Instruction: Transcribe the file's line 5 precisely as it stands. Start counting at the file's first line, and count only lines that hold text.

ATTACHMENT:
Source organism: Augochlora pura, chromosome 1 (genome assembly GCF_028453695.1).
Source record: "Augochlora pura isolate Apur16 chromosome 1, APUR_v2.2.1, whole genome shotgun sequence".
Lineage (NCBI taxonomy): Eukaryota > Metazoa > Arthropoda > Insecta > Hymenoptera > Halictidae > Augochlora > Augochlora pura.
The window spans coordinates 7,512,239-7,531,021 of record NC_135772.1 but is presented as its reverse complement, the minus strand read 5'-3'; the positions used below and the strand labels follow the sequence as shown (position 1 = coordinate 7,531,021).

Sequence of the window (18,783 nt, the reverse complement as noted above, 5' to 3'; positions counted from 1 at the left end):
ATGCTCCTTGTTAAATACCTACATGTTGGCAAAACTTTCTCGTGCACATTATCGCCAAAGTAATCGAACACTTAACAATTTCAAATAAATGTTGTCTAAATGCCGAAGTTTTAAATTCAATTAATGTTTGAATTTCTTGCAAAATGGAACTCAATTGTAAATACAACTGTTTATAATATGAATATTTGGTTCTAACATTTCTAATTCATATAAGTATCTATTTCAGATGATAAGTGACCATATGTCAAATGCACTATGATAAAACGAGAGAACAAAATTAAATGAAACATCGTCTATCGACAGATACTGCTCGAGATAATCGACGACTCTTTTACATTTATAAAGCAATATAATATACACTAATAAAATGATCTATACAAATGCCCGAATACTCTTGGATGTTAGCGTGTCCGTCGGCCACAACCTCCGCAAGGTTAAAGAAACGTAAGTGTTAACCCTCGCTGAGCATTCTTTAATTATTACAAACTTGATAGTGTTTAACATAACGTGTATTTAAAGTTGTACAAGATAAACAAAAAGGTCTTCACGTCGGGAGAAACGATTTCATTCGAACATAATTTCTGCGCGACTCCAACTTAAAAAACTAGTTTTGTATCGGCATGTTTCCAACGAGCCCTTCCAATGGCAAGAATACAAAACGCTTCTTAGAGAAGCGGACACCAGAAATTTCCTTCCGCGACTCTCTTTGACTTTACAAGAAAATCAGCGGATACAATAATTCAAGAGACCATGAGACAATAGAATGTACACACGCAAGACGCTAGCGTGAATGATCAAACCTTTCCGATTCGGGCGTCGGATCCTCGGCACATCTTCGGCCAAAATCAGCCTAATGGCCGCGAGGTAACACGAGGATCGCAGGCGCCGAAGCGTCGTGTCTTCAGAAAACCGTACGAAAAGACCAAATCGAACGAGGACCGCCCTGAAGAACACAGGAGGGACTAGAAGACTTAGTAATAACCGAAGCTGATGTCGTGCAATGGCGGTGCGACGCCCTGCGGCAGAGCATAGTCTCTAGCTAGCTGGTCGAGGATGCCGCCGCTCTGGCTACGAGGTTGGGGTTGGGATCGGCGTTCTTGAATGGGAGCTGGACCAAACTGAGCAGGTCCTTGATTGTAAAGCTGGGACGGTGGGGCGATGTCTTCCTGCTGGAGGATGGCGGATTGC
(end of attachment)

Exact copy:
Sequence of the window (18,783 nt, the reverse complement as noted above, 5' to 3'; positions counted from 1 at the left end):